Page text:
Rock Camp 2015 – Showcase at The Troubadour & Wrap-up

 

 

Saturday was this year’s Rock Camp showcase and it all went down at The World Famous Troubadour!

 

Though the day’s moments followed the same order as those of years past, it was fresh and exciting. Each of the camper bands was unique. And all the campers were bold and brave.

 

 

I witnessed young girls taking the stage and owning microphones, shredding on lead guitars and bass guitars, wailing on keys, ripping on drums – and every girl on that stage was a Rock Star. It was astounding to hear their songs and watch their performances. I was not only impressed, I was also moved. It was a beautiful way to end a week at Rock Camp. And it touched my heart.

 

After the last camper band left the stage, our interns for the week performed an original composition. Then all the campers took the stage for the last time and collectively sang the camp theme song. And just like that – it was all over. Rock Camp 2015 came to a close.

 

 

I want to be honest with you. I do. With that in mind, I admit that the very end of Day 5 was challenging for me. I am not at liberty to disclose specific details, but I can tell you I felt so many things that broke my heart. I was disappointed in myself. I doubted my contributions. I wondered if I truly belonged. That last one really stung, because all week long I kept thinking how amazing it felt to be an integral part of the team that makes Rock Camp happen each year. I love those volunteers. More than once I’ve said they are my tribe. And I’ve meant it. Doubting my place among them hurt. Still does. I’m guessing the pain won’t subside for some time.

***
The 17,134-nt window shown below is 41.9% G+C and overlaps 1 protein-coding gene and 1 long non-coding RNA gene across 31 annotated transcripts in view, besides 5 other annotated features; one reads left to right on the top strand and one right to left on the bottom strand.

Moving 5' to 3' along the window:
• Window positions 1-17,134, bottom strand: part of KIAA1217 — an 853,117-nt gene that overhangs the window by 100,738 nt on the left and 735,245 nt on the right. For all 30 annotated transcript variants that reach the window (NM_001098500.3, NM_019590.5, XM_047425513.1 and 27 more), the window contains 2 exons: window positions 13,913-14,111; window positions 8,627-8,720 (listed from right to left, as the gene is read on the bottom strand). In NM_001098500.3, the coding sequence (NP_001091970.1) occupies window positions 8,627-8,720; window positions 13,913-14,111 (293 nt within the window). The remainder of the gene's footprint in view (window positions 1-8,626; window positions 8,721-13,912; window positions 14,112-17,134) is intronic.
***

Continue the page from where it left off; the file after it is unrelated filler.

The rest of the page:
Usually at Rock Camp, campers and volunteers learn of new abilities. Their eyes are opened to their being able to claim a new talent or skill. I love that about Rock Camp and I’ve counted myself lucky to have experienced my own growth during camp. This year, I learned of my limitations. And while I absolutely do not like it, I did still learn something. And I’m trying to see that as growth. I’m trying.